Just inside the entrance to the emergency department at Central Montgomery Medical Center (CMMC) in Lansdale, Pa., is an empty crib. It might seem out of place, but it serves a vital function. At the head of the crib, where a baby’s name card is typically placed, a card reads “Safe Haven.”A sign on a wall in the ED explains Pennsylvania’s Newborn Protection Act, passed in 2002.
A pink-and-blue sign on a nearby wall explains what Safe Haven means. In 2002, Pennsylvania passed the Newborn Protection Act, which allows a parent to leave an infant with a healthcare provider at any hospital in the state.
All 50 states have passed some kind of “Safe Haven” law to protect newborns that are unwanted by their parents. In Delaware, a baby may be surrendered directly to an employee or volunteer in the ED of a hospital. New Jersey’s law allows parents to deliver a baby to any state, county, municipal police station, or an ED of a licensed hospital.
This problem is not new nor is it confined to the United States. According to an article in a 2003 edition of the Journal of the American Medical Association, “the phenomenon of mothers needing to surrender newborns anonymously became such a problem in Europe in the Middle Ages that many churches contained slots where the mother could slip the baby in and leave unseen, perhaps after ringing a bell.” According to the article, the concept of “baby drops” had been reinstituted in California, as well as in countries such as Germany and South Africa.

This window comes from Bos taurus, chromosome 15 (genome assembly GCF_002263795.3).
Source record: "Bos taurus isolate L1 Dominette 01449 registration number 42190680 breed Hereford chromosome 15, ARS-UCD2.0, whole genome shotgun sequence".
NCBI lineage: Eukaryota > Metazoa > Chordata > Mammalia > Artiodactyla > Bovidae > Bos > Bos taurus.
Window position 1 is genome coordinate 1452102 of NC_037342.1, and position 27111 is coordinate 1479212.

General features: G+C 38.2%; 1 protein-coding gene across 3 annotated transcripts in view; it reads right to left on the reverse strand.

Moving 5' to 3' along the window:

In 2007, a dedicated phone line set up in Pennsylvania for the Safe Haven program received 265 calls, says Michele Saul, information referral coordinator for contact help lines. Stacy Witalec, a spokeswoman for the Department of Public Welfare, said that as of April , 12 babies had been left at hospitals in Pennsylvania since the program began.
Reaching out to community
In November 2007, a newborn boy was left outside of a residence in a Montgomery County community. The temperature was just above freezing, but a passer-by discovered the baby before he became hypothermic.
“[A situation like that is] just what we’re trying to avoid,” says Mary Shanahan, RN, BSN, CES, director of CMMC’s Family Birth Center.
As an acute-care community hospital, CMMC makes a special effort to find ways to help residents, says Denise Pitts, director of marketing. To implement the Safe Haven policy, CMMC took a newborn crib from the hospital’s nursery and placed it in the ED entrance, in a location visible to staff members. A copy of the sign that hangs near the crib was placed in the waiting room of the hospital’s OB/GYN practice to inform pregnant women of the program.
Nurses take temporary custody
To date, no babies have been left at CMMC. But the staff knows what to do if a baby is left at the ED. The charge nurse would be notified, and ED nurses would take temporary custody until the proper authorities were alerted.
While the concept of parents abandoning newborns might be distressing, the Safe Haven program is designed to be nonjudgmental and nonpunitive. By making information available to expectant mothers, the state hopes to prevent tragic situations for unwanted infants.
“Women can make choices they need that are best for themselves and for their babies,” Shanahan says.